• The ocean is incredibly resource rich. Seawater provides an abundant feedstock for hydrogen production, minerals extraction, and electrochemical carbon removal. The seabed is also full of critical minerals that can be mined (though there are ecological issues with current methods).

    Energy is also more abundant. Wind offshore is stronger and steadier than wind onshore. Wave energy is 5-10x more energy dense than wind or solar. There’s even evidence to suggest that offshore solar is more efficient than solar on land.

    With the concentration of resources and energy across a wider surface area, the ocean can provide a similar profile of climate solutions as on land across a smaller footprint.
  • As populations tend to be coastal, the ocean can solve the climatetech NIMBY problem. Roughly 40% of the population in the US and across the world live in coastal areas, meaning that a good portion of the energy demand is actually close to ocean-based power. Building power generation out in the ocean can provide sufficient electricity for that portion of the population while also staying far away enough from arable land and communities to avoid the NIMBYism that plagues most other land-based climatetech solutions.

    Energy potential is not a bottleneck here either. Ocean-based power can fulfill the US’ and world’s current electricity needs 4 - 19x over (US offshore wind potential: 13,500 TWh + US wave energy potential: 2,640 TWh = >4x current US electricity consumption; world offshore wind potential: 420,000 TWh + world wave energy potential: 32,000 TWh = >19x current world electricity consumption).
  • High co-location potential in the ocean can create dense carbon reduction areas that minimize infrastructure requirements and impacts to the broader ocean. The nice thing about ocean climate solutions is that, with easier subsurface access, they can stack nicely with each other. While co-located offshore wind and solar can take advantage of surface-level energy, wave and tidal power can harness energy from below. At the same time, nearby platforms and assets can be used for hydrogen production, aquaculture, carbon sequestration, or even seawater mining. One can imagine these “ocean centers” spread across coastlines, allowing multiple projects to take advantage of the same supply/offtake lines or maintenance routes. Co-locating intermittent renewable energy from wind/solar with more steady power from waves can also smooth out the duck curve, reduce capex needs, and increase energy security (especially for island nations).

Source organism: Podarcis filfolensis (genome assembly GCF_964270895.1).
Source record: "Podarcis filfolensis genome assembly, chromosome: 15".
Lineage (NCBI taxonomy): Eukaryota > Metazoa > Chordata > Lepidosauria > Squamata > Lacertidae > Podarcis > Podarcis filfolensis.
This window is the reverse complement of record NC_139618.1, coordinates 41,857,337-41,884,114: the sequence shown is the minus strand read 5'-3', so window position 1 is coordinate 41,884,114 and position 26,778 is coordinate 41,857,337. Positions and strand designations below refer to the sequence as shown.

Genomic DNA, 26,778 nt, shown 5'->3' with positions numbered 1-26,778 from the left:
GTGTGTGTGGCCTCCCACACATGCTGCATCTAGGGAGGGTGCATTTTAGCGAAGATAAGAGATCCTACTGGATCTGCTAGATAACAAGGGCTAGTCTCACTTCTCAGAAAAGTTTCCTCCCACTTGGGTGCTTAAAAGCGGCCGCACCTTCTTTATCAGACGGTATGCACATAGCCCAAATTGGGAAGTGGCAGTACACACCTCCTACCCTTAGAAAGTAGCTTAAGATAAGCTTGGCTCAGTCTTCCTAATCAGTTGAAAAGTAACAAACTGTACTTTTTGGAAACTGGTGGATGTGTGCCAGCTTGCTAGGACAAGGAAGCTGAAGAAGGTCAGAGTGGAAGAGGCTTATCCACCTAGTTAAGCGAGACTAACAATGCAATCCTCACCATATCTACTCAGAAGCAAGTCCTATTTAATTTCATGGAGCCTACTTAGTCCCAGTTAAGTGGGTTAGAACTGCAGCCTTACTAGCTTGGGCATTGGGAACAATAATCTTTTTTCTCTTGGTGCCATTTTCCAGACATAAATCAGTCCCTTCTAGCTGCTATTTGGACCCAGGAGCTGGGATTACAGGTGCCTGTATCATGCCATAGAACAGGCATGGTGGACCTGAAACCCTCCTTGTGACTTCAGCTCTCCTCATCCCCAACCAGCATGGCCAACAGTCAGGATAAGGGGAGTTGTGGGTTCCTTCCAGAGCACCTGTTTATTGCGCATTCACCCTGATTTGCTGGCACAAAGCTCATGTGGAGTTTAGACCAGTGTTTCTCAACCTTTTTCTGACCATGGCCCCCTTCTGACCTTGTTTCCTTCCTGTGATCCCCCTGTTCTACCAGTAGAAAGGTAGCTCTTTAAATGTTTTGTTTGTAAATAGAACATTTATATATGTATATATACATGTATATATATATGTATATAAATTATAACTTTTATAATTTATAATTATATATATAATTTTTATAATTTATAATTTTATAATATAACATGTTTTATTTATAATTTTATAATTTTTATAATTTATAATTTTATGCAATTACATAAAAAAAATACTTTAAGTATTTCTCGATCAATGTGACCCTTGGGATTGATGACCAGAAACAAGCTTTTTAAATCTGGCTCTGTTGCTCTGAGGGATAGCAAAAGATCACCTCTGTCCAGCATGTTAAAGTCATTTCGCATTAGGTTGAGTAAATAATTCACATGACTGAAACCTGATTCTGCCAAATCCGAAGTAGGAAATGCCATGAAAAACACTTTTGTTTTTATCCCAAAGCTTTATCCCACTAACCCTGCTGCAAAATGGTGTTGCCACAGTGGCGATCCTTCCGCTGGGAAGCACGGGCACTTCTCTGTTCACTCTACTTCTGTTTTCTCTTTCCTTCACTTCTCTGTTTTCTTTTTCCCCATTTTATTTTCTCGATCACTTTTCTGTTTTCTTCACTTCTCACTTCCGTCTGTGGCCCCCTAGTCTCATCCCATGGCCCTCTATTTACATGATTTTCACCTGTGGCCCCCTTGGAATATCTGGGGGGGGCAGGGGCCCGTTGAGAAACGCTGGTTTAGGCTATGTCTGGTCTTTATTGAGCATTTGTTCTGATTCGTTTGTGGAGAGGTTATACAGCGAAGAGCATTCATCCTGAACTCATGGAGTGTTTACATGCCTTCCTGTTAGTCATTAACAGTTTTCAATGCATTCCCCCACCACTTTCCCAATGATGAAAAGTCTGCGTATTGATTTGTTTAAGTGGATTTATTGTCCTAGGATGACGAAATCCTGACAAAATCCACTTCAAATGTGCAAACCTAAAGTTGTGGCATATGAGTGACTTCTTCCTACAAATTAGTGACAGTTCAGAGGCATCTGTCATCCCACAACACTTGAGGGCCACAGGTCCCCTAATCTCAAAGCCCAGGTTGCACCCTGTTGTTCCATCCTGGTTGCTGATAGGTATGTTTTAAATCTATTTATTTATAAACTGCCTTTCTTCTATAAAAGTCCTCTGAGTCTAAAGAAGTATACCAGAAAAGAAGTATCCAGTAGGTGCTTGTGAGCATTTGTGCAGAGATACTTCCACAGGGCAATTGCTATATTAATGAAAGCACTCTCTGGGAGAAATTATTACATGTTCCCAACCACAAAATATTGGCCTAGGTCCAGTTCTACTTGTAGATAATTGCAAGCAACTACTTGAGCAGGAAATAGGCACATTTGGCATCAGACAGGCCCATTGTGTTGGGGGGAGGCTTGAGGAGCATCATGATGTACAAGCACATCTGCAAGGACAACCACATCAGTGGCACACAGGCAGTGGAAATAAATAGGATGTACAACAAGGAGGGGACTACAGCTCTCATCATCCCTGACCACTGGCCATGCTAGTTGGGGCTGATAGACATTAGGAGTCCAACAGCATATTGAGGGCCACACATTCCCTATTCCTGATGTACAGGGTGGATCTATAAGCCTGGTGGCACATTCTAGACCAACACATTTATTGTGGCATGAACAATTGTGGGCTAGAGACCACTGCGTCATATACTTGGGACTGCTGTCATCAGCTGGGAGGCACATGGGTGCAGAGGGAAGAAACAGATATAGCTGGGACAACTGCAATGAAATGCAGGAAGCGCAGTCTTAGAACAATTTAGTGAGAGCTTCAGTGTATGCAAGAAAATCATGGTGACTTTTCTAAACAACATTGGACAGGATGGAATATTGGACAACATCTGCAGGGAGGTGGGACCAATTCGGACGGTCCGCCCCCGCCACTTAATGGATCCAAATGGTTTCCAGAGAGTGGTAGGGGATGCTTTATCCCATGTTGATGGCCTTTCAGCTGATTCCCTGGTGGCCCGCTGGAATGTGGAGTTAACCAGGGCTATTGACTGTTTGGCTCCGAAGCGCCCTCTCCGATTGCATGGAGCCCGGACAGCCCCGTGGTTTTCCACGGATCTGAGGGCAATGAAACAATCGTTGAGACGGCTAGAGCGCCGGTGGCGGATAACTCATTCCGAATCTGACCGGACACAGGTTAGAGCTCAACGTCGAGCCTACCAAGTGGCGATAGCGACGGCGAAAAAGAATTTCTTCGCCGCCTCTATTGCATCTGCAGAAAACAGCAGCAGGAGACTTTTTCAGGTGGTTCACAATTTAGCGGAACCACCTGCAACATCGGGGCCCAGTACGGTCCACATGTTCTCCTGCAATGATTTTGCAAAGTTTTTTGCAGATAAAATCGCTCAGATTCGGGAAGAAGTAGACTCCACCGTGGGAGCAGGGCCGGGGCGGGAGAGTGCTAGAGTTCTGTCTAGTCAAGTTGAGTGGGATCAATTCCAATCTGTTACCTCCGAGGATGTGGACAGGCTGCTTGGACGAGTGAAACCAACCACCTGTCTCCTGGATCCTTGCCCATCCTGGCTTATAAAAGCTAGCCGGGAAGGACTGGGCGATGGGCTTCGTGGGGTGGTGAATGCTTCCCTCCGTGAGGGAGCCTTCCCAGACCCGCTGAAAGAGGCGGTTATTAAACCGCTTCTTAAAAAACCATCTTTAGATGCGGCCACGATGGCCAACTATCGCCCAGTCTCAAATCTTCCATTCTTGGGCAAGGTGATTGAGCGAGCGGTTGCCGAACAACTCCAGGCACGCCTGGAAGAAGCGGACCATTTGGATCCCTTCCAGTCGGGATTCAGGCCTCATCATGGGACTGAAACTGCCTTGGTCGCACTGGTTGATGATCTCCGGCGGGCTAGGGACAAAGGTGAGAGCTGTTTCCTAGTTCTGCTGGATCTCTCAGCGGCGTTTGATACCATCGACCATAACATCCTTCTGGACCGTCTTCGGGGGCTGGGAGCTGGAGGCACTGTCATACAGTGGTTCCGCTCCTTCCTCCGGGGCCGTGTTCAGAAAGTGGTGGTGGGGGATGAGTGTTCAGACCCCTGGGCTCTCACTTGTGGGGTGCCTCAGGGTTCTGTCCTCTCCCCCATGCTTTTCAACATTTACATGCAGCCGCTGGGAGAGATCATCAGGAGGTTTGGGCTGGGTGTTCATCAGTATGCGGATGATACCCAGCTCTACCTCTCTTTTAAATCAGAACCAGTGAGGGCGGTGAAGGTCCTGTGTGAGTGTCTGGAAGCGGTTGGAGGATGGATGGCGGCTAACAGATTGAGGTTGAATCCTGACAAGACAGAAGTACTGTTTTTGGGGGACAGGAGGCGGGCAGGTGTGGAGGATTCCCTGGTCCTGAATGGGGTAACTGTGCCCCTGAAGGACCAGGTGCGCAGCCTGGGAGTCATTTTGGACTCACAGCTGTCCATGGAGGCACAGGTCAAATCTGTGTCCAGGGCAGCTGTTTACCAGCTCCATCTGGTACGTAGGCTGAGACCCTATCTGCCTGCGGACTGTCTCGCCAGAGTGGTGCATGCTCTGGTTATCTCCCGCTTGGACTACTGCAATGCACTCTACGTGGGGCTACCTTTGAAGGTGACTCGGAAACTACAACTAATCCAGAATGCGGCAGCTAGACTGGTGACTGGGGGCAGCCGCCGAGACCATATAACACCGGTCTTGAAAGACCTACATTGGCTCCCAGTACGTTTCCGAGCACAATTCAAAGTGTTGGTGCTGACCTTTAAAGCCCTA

Co-location studies for ocean climate solutions are well underway (offshore wind with wave power, offshore wind with tidal power, and aquaculture with ocean power) and several multi-use platforms have already been trialed/built. Although regulatory hurdles and the capital/complexity requirements of a larger project may be initially awkward to navigate for pioneering co-location projects, the potential synergies from co-location will hopefully move funding in this direction.

TLDR; ocean-based climate solutions present a valuable but underappreciated solution set to the world’s climate challenges. The ocean’s plentiful resources, proximity to demand centers, and high co-location potential present a compelling opportunity for both builders and investors in climatetech.

Companies shown: Sweetch Energy, Heimdal, Alora, Orsted, Makai, Atargis, SolarDuck, T-Omega, Lhyfe, Nauticus Robotics, Running Tide, Boundary Layer Technologies, Impossible Metals